Suit Sensor Glitch Shortens Spacewalk
A faulty CO2 sensor has cut short the first spacewalk of the shuttle Endeavour astronauts, Fox News reports. Mission controllers noticed that Gregory Chamitoff’s spacesuit sensor wasn’t working and, erring on the side of safety, NASA had the astronauts return to the station until the issue could be assessed.
Feustel and Chamitoff spent early Friday on routine chores outside the ISS, installing a light fixture here, covering something there, picking some stuff up. Chamitoff and spacewalking partner Drew Feustel were about to start installing an antenna on the space station, but controllers figured that would take too much time. Instead, the two completed clean-up tasks.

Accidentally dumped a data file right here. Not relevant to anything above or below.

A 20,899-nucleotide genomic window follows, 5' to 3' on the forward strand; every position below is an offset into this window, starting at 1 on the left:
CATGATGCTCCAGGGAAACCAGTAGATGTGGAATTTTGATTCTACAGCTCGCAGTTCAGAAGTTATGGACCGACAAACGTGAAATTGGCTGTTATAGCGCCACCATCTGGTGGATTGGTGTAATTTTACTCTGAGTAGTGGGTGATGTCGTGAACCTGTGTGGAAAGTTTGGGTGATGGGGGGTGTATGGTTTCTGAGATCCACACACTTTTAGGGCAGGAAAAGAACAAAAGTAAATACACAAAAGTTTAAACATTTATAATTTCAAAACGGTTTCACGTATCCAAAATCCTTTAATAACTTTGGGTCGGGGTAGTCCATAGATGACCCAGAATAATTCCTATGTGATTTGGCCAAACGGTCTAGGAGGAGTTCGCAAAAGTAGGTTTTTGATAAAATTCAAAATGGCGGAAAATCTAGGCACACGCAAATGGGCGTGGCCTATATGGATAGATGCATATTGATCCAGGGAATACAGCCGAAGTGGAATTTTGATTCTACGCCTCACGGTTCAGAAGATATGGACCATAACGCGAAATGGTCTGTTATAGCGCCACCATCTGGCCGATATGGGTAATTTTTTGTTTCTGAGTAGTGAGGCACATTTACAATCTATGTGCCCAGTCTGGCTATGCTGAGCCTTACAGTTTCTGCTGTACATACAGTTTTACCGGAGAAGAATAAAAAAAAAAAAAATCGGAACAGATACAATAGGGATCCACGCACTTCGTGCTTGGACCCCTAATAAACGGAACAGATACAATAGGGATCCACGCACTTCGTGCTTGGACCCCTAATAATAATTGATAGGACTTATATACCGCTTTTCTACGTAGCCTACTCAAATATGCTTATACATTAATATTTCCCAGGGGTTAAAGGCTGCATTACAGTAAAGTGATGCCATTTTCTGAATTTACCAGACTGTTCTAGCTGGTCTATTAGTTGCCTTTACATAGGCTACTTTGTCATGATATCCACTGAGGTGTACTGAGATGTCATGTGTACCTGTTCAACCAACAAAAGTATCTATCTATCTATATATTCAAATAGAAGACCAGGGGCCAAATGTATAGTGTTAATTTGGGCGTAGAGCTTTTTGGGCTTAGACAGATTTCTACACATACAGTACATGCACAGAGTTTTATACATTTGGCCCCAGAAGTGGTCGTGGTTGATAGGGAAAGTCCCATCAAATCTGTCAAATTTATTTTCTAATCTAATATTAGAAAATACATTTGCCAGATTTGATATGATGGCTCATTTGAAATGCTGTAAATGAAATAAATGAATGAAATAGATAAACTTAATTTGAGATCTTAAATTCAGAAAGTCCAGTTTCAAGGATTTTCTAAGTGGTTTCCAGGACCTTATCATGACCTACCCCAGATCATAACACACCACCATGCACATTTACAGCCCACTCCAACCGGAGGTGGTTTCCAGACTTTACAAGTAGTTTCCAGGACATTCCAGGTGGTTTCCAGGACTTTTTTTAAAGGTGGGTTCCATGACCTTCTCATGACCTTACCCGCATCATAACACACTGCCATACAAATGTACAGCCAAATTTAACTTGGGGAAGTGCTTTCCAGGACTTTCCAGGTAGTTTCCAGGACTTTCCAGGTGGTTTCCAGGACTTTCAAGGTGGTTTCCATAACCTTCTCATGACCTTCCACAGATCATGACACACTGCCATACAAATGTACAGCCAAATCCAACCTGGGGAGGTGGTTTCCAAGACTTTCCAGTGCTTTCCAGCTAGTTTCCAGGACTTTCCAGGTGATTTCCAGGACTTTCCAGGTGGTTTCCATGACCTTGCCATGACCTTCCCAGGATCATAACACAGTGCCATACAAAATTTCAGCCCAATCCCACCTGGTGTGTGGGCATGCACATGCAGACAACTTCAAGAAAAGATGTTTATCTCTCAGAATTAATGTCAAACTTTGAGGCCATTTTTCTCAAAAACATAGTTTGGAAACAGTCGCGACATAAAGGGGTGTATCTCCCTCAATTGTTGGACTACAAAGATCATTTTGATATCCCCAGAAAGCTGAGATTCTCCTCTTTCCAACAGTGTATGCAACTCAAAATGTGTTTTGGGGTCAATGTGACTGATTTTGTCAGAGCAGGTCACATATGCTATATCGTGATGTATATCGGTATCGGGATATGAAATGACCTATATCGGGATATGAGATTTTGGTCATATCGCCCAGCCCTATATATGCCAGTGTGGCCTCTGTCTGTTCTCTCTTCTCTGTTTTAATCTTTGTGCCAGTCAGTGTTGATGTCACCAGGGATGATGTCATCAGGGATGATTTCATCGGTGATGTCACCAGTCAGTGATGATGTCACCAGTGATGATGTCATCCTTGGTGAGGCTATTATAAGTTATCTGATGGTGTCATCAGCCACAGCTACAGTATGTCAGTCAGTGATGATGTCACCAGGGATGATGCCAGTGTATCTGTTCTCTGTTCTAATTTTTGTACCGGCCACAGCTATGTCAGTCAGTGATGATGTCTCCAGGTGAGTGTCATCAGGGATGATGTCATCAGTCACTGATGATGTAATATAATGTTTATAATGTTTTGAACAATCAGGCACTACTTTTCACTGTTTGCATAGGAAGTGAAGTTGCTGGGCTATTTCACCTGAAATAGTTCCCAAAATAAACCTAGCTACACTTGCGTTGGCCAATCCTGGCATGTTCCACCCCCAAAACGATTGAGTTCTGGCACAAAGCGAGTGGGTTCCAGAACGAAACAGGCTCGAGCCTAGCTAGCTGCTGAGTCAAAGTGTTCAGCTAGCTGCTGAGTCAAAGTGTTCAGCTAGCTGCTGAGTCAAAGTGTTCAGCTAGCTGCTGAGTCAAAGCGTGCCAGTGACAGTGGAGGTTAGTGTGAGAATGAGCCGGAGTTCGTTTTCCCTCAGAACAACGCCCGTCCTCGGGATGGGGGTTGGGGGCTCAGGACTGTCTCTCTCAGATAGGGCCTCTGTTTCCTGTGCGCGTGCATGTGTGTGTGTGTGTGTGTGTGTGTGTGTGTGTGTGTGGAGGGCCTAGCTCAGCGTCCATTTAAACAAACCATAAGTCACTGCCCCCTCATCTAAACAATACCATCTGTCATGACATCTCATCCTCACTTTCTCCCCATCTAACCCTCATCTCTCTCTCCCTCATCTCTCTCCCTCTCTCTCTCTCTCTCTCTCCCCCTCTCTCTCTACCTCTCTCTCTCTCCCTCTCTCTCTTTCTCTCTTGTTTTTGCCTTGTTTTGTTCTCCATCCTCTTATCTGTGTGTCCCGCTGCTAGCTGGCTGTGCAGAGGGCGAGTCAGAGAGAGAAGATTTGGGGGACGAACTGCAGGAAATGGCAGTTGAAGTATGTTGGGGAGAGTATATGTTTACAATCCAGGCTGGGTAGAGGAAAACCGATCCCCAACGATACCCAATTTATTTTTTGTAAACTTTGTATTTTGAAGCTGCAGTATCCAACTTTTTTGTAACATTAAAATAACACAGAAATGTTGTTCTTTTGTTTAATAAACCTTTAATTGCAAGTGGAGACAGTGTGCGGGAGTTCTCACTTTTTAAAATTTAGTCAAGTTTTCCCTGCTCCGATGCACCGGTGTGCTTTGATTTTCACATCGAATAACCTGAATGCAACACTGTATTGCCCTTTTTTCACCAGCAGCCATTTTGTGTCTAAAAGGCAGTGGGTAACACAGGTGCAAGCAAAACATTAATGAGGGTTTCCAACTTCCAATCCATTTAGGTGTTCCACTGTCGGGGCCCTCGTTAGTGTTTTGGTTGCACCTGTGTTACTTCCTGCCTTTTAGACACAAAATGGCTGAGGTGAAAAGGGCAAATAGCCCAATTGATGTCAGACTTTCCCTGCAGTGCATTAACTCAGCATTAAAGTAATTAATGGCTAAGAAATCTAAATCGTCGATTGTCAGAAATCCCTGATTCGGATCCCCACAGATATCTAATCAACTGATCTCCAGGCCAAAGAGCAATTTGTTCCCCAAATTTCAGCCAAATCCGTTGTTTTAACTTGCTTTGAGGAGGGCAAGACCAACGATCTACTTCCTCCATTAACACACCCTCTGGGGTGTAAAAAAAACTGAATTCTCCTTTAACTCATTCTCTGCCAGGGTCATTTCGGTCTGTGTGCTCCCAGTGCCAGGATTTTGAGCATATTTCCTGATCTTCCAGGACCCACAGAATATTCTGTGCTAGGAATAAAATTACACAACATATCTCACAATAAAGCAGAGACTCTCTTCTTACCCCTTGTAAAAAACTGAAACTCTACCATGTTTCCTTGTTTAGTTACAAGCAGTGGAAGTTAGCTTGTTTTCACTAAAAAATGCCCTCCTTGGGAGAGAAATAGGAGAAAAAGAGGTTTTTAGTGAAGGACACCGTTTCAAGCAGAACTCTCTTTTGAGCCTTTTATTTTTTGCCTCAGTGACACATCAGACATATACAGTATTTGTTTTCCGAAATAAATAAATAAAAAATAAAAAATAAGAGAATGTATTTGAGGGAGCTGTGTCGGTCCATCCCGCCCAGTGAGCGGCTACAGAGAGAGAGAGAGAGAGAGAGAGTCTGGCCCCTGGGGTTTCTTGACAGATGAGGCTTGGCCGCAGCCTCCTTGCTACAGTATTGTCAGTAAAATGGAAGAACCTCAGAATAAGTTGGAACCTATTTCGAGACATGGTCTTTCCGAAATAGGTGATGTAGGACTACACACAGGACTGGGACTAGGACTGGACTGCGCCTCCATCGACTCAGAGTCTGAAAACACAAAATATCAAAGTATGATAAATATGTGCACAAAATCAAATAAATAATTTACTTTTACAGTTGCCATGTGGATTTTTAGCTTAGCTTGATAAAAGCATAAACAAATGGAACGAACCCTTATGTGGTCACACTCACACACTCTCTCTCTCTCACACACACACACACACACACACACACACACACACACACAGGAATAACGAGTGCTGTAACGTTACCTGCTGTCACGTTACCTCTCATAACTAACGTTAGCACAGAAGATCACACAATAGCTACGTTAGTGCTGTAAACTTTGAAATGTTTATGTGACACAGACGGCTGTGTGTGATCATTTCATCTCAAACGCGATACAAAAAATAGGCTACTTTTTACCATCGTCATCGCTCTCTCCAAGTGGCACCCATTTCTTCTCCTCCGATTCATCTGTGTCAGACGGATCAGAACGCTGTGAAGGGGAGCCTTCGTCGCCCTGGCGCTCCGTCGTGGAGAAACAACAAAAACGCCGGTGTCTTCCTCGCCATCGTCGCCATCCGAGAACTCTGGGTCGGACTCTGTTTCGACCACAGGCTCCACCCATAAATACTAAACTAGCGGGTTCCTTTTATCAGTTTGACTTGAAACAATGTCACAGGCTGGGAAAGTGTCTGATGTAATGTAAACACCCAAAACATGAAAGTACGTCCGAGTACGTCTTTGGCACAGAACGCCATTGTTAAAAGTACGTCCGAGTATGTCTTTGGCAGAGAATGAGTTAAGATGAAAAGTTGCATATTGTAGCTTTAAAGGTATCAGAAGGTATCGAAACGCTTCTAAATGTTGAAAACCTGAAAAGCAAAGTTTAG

This is the first spacewalk for Chamitoff. He called it “a dream come true for me.”
Yesterday, the Endeavour astronauts installed a $2 billion physics experiment that looks for antimatter and dark matter. On Saturday, the two crews will get an unprecedented VIP call from Pope Benedict XVI making the first papal call to space. Two Italian astronauts are on board.
A total of four spacewalks are planned during the 16-day mission, before Endeavour is scheduled to land on June 1, AP reports.
NASA plans to end shuttle flights this summer after the shuttle Atlantis launches to carry up one last load of supplies and equipment to the ISS.
Image Caption: Mission Specialist Drew Feustel is seen in this view from the helmet camera of Mission Specialist Greg Chamitoff as they conduct the first spacewalk of the STS-134 mission. Photo credit: NASA TV
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